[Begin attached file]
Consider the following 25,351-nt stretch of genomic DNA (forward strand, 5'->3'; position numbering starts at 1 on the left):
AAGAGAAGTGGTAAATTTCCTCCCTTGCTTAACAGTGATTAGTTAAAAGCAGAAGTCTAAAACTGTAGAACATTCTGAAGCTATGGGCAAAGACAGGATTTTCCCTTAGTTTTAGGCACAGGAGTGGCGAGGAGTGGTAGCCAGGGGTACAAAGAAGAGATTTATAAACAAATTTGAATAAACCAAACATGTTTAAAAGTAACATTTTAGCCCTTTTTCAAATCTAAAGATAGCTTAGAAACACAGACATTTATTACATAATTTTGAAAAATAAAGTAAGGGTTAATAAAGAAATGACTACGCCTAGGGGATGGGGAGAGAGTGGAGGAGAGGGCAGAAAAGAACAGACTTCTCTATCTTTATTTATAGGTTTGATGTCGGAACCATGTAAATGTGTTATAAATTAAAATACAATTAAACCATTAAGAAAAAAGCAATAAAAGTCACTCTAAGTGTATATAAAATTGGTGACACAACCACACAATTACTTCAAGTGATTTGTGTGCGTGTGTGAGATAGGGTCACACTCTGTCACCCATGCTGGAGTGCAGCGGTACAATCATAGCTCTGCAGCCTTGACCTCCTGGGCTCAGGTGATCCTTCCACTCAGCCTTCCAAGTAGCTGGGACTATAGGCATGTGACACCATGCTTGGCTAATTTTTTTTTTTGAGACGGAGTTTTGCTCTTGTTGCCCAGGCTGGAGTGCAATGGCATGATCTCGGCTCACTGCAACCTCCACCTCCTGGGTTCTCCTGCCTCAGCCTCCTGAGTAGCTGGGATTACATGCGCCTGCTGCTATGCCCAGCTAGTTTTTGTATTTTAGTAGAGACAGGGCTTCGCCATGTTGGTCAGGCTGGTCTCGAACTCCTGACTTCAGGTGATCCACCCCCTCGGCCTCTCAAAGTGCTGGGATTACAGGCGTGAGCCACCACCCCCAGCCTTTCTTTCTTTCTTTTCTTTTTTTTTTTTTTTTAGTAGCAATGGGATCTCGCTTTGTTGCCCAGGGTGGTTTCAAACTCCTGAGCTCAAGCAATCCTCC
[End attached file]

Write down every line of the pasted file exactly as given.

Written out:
Consider the following 25,351-nt stretch of genomic DNA (forward strand, 5'->3'; position numbering starts at 1 on the left):
AAGAGAAGTGGTAAATTTCCTCCCTTGCTTAACAGTGATTAGTTAAAAGCAGAAGTCTAAAACTGTAGAACATTCTGAAGCTATGGGCAAAGACAGGATTTTCCCTTAGTTTTAGGCACAGGAGTGGCGAGGAGTGGTAGCCAGGGGTACAAAGAAGAGATTTATAAACAAATTTGAATAAACCAAACATGTTTAAAAGTAACATTTTAGCCCTTTTTCAAATCTAAAGATAGCTTAGAAACACAGACATTTATTACATAATTTTGAAAAATAAAGTAAGGGTTAATAAAGAAATGACTACGCCTAGGGGATGGGGAGAGAGTGGAGGAGAGGGCAGAAAAGAACAGACTTCTCTATCTTTATTTATAGGTTTGATGTCGGAACCATGTAAATGTGTTATAAATTAAAATACAATTAAACCATTAAGAAAAAAGCAATAAAAGTCACTCTAAGTGTATATAAAATTGGTGACACAACCACACAATTACTTCAAGTGATTTGTGTGCGTGTGTGAGATAGGGTCACACTCTGTCACCCATGCTGGAGTGCAGCGGTACAATCATAGCTCTGCAGCCTTGACCTCCTGGGCTCAGGTGATCCTTCCACTCAGCCTTCCAAGTAGCTGGGACTATAGGCATGTGACACCATGCTTGGCTAATTTTTTTTTTTGAGACGGAGTTTTGCTCTTGTTGCCCAGGCTGGAGTGCAATGGCATGATCTCGGCTCACTGCAACCTCCACCTCCTGGGTTCTCCTGCCTCAGCCTCCTGAGTAGCTGGGATTACATGCGCCTGCTGCTATGCCCAGCTAGTTTTTGTATTTTAGTAGAGACAGGGCTTCGCCATGTTGGTCAGGCTGGTCTCGAACTCCTGACTTCAGGTGATCCACCCCCTCGGCCTCTCAAAGTGCTGGGATTACAGGCGTGAGCCACCACCCCCAGCCTTTCTTTCTTTCTTTTCTTTTTTTTTTTTTTTTAGTAGCAATGGGATCTCGCTTTGTTGCCCAGGGTGGTTTCAAACTCCTGAGCTCAAGCAATCCTCC